Relief really was instantaneous. I did also immediately feel the itching side effect, but I could not have cared less. Plus, within just minutes of receiving the epidural, I dilated another centimeter to 5 (Deborah said my seemed like my cervix really took to that relaxation). Assuming that there were still many hours ahead of us, we figured this was a good time for Craig to go get himself some lunch, which he did, and Deborah proceeded to prop me on my side with some towels and blankets so that I wouldn’t be on my back the entire time and so that we could encourage the baby to move down. She dimmed the lights and left me to rest, but just a few minutes later I was shocked to feel the pain of contractions again – yes, numbed somehow, but still quite strong. I assumed that my epidural had stopped working because I was no longer flat on my back, and tried to move myself back into that very position. This did not bring any relief whatsoever though, and although I felt bad having to call Deborah back into the room so soon after her leaving, I felt I had no other choice – my epidural was just simply already not working.
Deborah immediately checked me though, and to my surprise, it turned out that there was nothing wrong with my epidural – it just happened to be that in less than one hour (if not less), I had progressed to fully dilated & effaced & ready to push! Craig had returned from lunch just in time to hear that news.
It took our nurse about a half hour to get things prepped in the room and contact our OB, and by 1 pm I began to push with each contraction I felt. I’m not sure when my OB arrived, but it’s truly unbelievable how much work the nurse herself was responsible for. She was incredibly supportive and encouraging of my pushing, so much so I guess that I pushed rather effectively, and at one point had to be asked to ease up on the pushing because the doctor wasn’t even there yet! (Somewhere in there I also puked twice because 1. I guess it’s normal for that to happen and 2. to boot, the entire morning I’d been suffering from my dreaded pregnancy-induced acid reflux. Once the doctor arrived, I did still have some good pushing to do, and started to feel like there was no way I was going to get the job done: I was already so tired. But I pushed for a total of only 41 minutes, and Wesley was born! My OB was impressed at how quickly I had labored altogether, considering my age and being a first-time mom (from the time my water was broken, only about 5 hours), though I did end up with a 2nd degree perineal tear.
They placed Wes on me right away, and I was in awe of his little salty peanut self. I noticed his hair right away, and how much lighter it was than I had expected (and how much less of it! What with all my heartburn and the old wives’ tale, I expected the boy to come out with a full pompadour!). I looked closely at his face and body to make sure he looked healthy, as I am sure all mamas do. And I wondered if he looked like either Craig or me (I’m still not sure he looks at all like either one of us!).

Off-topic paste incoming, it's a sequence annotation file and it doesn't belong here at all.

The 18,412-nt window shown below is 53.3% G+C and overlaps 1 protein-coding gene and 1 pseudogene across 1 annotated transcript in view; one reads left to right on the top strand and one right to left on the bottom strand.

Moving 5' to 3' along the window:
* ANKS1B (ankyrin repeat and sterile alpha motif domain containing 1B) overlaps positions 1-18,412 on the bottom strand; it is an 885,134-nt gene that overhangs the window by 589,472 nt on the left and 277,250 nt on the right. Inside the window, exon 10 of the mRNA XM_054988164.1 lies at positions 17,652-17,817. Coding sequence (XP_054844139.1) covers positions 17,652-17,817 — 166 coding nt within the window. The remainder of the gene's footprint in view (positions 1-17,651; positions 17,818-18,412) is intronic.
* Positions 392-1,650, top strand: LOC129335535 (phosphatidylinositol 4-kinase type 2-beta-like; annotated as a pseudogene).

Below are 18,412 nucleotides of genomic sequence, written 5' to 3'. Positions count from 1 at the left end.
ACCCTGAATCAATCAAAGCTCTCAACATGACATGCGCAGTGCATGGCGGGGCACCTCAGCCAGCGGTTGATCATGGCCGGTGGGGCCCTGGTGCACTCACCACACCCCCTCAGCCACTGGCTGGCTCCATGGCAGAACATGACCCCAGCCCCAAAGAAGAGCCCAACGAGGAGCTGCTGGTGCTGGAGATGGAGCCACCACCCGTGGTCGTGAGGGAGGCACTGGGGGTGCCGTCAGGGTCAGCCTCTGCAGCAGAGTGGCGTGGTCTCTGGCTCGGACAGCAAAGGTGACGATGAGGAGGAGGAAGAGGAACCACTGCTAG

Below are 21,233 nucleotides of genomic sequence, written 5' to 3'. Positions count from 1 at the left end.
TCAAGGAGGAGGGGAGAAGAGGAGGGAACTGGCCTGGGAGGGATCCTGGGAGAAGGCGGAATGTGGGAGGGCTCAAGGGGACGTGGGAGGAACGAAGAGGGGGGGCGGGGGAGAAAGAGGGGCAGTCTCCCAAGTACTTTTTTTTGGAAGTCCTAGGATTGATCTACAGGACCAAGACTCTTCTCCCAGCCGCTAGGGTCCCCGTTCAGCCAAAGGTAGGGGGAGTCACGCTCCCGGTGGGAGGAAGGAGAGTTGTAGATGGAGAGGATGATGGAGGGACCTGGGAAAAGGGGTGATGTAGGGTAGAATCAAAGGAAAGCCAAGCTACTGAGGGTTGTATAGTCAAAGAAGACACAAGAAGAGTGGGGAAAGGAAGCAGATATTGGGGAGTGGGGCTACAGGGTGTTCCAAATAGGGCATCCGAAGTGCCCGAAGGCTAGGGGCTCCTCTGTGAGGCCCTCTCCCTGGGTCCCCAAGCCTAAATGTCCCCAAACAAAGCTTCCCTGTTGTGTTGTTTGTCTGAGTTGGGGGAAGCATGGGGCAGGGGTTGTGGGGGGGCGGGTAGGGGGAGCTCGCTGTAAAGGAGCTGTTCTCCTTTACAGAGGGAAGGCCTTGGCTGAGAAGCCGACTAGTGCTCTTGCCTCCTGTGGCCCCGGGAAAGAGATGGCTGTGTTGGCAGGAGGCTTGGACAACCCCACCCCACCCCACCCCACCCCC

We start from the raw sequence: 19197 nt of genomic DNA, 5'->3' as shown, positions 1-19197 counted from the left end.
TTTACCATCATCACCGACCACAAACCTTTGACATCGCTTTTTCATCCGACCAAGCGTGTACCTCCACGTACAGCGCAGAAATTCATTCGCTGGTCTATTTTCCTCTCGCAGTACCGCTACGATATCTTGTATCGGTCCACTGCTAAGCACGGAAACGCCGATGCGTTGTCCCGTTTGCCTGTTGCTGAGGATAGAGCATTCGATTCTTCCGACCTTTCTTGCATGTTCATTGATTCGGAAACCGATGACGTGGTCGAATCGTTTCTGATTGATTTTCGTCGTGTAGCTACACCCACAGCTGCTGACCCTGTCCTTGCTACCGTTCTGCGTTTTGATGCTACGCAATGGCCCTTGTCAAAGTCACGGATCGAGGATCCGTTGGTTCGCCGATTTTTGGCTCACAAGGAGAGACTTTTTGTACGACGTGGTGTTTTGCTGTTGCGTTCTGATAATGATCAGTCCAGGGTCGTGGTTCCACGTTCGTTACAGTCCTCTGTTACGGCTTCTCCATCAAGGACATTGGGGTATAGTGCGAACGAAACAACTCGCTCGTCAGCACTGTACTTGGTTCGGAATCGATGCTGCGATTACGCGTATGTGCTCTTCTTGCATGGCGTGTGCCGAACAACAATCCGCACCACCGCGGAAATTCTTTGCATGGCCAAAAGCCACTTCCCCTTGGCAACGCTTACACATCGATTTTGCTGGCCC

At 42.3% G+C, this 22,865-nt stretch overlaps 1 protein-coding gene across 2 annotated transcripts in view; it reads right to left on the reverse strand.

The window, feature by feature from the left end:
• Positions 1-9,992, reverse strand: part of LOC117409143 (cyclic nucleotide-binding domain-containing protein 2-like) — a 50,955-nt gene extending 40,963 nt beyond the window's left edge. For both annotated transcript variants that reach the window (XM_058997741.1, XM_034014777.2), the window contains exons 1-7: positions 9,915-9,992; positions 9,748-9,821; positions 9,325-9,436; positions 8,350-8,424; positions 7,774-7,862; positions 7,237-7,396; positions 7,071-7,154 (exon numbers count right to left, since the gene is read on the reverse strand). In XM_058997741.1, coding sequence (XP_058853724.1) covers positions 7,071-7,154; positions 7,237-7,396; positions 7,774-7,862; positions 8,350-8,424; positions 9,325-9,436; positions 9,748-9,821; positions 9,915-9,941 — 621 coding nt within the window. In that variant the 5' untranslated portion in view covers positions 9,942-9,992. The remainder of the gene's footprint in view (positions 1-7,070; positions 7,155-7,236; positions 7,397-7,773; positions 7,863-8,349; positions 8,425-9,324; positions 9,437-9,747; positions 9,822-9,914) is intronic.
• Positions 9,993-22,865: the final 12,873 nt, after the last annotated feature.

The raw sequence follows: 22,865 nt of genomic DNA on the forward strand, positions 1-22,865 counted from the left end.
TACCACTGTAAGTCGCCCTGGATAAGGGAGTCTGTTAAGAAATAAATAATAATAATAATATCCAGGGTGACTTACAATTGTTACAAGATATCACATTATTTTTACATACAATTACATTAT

Wes scored a 9 & 9 on his Apgars, but apparently his temperature was a bit higher than expected at birth and still a half hour later (and so was mine). I wish I could have gotten to hold him longer – and after the immediate first hold, sooner – I think another 3 hours passed before I got to hold him again, but I did get to see him in the warmer, getting bathed, etc. and his Papa kept a good eye on him the entire time (along with my some of my family, who had begun to arrive).
In the big scheme of things, aside from the dreaded IV and perhaps a bit of an emotional rough start to the induction the night before (oh yeah, and the hellish pain for those two hours or so) my labor was all smooth sailing – never did Wes show any signs of distress and by the end of the day we were all happy and healthy and in love.
The Shorter Version
At my 40 week appointment, I was about 2 cm dilated and 50% effaced (if I remember correctly). We went into the hospital for a scheduled induction at 8:30 pm on Thursday March 26th (chose induction per my OB’s recommendation once full term, to be on the safe side, etc. – for what it’s worth). Once there I was hooked up to an IV and a fetal monitor and within a few hours received Cervidil, a prostaglandin insert that helps soften the cervix. This was the only intervention until 8 in the morning or so, when my OB checked for progress (about 2 to 3 cm dilated, 75% effaced and with a soft cervix), broke my water and began a Pitocin drip to stimulate contractions. I labored for about two and half hours, until 11 am, without any medication until the pain became unbearable. My progress at that point was 3 to 4 centimeters (and perhaps fully effaced?). At about 11:30 or so I received my epidural and felt relief – almost immediately I progressed to 5 cm. Within just one hour though, the pain returned (if somewhat numbed): it turns out I was already fully dilated & effaced and ready to push! The nurse took about a half hour to set things up and contact the doctor and at 1 pm I began pushing: and Wesley Fox was born after just 41 minutes. His Apgar scores were 9 & 9 and though both he and I had bits of elevated temperatures for some hours after the delivery (and I had a 2nd degree tear that required stitching), all was well and we were just happy our Wes was finally here!